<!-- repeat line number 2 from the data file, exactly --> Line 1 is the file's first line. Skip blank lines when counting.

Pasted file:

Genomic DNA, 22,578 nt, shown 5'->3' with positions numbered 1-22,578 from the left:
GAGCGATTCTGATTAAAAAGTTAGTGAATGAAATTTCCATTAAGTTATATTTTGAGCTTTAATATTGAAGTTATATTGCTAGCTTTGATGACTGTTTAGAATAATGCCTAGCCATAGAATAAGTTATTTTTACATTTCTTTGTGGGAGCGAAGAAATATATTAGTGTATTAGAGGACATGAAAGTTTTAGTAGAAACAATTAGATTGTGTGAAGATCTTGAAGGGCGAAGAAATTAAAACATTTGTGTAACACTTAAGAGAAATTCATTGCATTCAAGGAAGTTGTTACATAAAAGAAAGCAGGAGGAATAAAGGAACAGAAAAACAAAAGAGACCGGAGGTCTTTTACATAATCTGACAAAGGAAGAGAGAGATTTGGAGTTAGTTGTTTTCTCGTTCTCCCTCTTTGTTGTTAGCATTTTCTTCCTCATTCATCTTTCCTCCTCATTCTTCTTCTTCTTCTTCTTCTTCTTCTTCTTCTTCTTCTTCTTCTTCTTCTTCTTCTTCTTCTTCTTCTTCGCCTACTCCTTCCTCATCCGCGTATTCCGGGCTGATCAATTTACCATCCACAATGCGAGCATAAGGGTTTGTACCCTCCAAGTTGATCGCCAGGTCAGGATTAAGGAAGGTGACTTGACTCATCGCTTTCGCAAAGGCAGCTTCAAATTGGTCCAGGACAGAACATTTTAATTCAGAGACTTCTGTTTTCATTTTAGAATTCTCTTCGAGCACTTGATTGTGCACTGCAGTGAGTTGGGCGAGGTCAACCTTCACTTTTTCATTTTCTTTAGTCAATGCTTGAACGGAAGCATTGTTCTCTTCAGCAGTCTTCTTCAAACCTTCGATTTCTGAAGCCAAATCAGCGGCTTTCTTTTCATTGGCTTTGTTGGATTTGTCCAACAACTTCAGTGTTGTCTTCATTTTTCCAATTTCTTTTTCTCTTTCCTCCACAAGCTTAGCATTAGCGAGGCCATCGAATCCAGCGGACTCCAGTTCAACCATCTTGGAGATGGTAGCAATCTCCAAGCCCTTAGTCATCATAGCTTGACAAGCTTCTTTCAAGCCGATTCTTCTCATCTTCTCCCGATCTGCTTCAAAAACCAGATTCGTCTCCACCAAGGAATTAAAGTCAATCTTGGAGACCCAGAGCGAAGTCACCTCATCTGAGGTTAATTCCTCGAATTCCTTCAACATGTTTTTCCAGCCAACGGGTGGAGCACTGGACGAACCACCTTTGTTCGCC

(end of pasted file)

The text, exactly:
GAGCGATTCTGATTAAAAAGTTAGTGAATGAAATTTCCATTAAGTTATATTTTGAGCTTTAATATTGAAGTTATATTGCTAGCTTTGATGACTGTTTAGAATAATGCCTAGCCATAGAATAAGTTATTTTTACATTTCTTTGTGGGAGCGAAGAAATATATTAGTGTATTAGAGGACATGAAAGTTTTAGTAGAAACAATTAGATTGTGTGAAGATCTTGAAGGGCGAAGAAATTAAAACATTTGTGTAACACTTAAGAGAAATTCATTGCATTCAAGGAAGTTGTTACATAAAAGAAAGCAGGAGGAATAAAGGAACAGAAAAACAAAAGAGACCGGAGGTCTTTTACATAATCTGACAAAGGAAGAGAGAGATTTGGAGTTAGTTGTTTTCTCGTTCTCCCTCTTTGTTGTTAGCATTTTCTTCCTCATTCATCTTTCCTCCTCATTCTTCTTCTTCTTCTTCTTCTTCTTCTTCTTCTTCTTCTTCTTCTTCTTCTTCTTCTTCTTCTTCTTCTTCGCCTACTCCTTCCTCATCCGCGTATTCCGGGCTGATCAATTTACCATCCACAATGCGAGCATAAGGGTTTGTACCCTCCAAGTTGATCGCCAGGTCAGGATTAAGGAAGGTGACTTGACTCATCGCTTTCGCAAAGGCAGCTTCAAATTGGTCCAGGACAGAACATTTTAATTCAGAGACTTCTGTTTTCATTTTAGAATTCTCTTCGAGCACTTGATTGTGCACTGCAGTGAGTTGGGCGAGGTCAACCTTCACTTTTTCATTTTCTTTAGTCAATGCTTGAACGGAAGCATTGTTCTCTTCAGCAGTCTTCTTCAAACCTTCGATTTCTGAAGCCAAATCAGCGGCTTTCTTTTCATTGGCTTTGTTGGATTTGTCCAACAACTTCAGTGTTGTCTTCATTTTTCCAATTTCTTTTTCTCTTTCCTCCACAAGCTTAGCATTAGCGAGGCCATCGAATCCAGCGGACTCCAGTTCAACCATCTTGGAGATGGTAGCAATCTCCAAGCCCTTAGTCATCATAGCTTGACAAGCTTCTTTCAAGCCGATTCTTCTCATCTTCTCCCGATCTGCTTCAAAAACCAGATTCGTCTCCACCAAGGAATTAAAGTCAATCTTGGAGACCCAGAGCGAAGTCACCTCATCTGAGGTTAATTCCTCGAATTCCTTCAACATGTTTTTCCAGCCAACGGGTGGAGCACTGGACGAACCACCTTTGTTCGCC